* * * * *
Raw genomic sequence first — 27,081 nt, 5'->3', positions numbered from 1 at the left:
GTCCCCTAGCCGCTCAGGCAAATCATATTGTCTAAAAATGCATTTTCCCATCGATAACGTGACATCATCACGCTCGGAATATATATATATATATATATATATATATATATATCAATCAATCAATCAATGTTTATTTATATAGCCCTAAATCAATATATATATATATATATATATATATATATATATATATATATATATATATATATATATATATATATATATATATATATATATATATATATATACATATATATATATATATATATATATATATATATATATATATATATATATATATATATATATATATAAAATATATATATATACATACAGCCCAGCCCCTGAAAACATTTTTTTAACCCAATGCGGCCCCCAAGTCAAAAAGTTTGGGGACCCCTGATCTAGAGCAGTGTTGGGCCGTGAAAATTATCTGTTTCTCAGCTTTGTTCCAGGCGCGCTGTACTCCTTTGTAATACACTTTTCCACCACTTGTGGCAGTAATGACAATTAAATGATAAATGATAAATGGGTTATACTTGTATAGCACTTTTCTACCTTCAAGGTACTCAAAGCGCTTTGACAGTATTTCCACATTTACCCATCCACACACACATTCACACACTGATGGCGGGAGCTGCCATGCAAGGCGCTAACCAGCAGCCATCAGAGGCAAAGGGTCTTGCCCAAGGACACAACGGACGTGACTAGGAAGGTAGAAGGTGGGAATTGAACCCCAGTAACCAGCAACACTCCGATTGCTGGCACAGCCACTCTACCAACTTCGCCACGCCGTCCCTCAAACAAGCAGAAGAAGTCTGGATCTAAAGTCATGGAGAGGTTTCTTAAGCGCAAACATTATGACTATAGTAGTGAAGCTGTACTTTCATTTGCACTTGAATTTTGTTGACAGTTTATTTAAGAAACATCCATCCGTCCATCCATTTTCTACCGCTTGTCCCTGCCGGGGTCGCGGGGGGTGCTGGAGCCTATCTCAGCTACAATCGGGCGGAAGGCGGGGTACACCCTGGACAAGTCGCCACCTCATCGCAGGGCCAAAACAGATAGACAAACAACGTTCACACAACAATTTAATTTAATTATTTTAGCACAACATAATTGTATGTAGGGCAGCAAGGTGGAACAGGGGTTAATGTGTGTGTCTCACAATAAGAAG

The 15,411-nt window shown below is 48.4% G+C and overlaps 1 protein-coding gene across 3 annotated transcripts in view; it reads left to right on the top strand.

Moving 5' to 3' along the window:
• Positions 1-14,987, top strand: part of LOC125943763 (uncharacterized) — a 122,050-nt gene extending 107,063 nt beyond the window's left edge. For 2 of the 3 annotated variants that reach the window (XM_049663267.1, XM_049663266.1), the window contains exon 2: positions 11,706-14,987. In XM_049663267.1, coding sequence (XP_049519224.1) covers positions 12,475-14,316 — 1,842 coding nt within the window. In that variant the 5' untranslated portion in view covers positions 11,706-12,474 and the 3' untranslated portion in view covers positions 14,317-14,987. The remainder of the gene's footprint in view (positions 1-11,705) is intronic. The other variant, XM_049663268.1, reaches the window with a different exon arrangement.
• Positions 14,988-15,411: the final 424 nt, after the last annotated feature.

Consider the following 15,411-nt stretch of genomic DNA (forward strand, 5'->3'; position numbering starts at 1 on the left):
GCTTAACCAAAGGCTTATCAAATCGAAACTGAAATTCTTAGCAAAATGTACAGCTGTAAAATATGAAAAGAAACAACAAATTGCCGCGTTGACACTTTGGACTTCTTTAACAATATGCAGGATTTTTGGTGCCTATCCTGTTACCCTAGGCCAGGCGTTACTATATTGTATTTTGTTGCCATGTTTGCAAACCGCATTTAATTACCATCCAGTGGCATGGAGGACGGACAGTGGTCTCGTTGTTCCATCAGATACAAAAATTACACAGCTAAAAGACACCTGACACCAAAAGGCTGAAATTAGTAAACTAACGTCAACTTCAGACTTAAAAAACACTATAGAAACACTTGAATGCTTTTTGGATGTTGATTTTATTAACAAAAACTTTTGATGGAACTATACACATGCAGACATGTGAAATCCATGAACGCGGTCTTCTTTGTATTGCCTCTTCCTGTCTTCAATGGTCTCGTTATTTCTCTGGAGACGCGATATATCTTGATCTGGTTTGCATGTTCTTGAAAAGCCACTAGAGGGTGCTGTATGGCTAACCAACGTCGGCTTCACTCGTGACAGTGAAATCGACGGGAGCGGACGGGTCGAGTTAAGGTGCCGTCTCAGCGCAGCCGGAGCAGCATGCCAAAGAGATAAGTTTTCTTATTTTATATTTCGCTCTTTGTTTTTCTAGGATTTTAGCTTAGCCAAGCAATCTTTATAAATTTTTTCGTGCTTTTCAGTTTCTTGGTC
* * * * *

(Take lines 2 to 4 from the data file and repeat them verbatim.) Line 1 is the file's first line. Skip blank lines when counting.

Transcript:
GTCCCCTAGCCGCTCAGGCAAATCATATTGTCTAAAAATGCATTTTCCCATCGATAACGTGACATCATCACGCTCGGAATATATATATATATATATATATATATATATATATCAATCAATCAATCAATGTTTATTTATATAGCCCTAAATCAATATATATATATATATATATATATATATATATATATATATATATATATATATATATATATATATATATATATATATATATATATATATATATACATATATATATATATATATATATATATATATATATATATATATATATATATATATATATATATATAAAATATATATATATACATACAGCCCAGCCCCTGAAAACATTTTTTTAACCCAATGCGGCCCCCAAGTCAAAAAGTTTGGGGACCCCTGATCTAGAGCAGTGTTGGGCCGTGAAAATTATCTGTTTCTCAGCTTTGTTCCAGGCGCGCTGTACTCCTTTGTAATACACTTTTCCACCACTTGTGGCAGTAATGACAATTAAATGATAAATGATAAATGGGTTATACTTGTATAGCACTTTTCTACCTTCAAGGTACTCAAAGCGCTTTGACAGTATTTCCACATTTACCCATCCACACACACATTCACACACTGATGGCGGGAGCTGCCATGCAAGGCGCTAACCAGCAGCCATCAGAGGCAAAGGGTCTTGCCCAAGGACACAACGGACGTGACTAGGAAGGTAGAAGGTGGGAATTGAACCCCAGTAACCAGCAACACTCCGATTGCTGGCACAGCCACTCTACCAACTTCGCCACGCCGTCCCTCAAACAAGCAGAAGAAGTCTGGATCTAAAGTCATGGAGAGGTTTCTTAAGCGCAAACATTATGACTATAGTAGTGAAGCTGTACTTTCATTTGCACTTGAATTTTGTTGACAGTTTATTTAAGAAACATCCATCCGTCCATCCATTTTCTACCGCTTGTCCCTGCCGGGGTCGCGGGGGGTGCTGGAGCCTATCTCAGCTACAATCGGGCGGAAGGCGGGGTACACCCTGGACAAGTCGCCACCTCATCGCAGGGCCAAAACAGATAGACAAACAACGTTCACACAACAATTTAATTTAATTATTTTAGCACAACATAATTGTATGTAGGGCAGCAAGGTGGAACAGGGGTTAATGTGTGTGTCTCACAATAAGAAG

The 15,411-nt window shown below is 48.4% G+C and overlaps 1 protein-coding gene across 3 annotated transcripts in view; it reads left to right on the top strand.

Moving 5' to 3' along the window: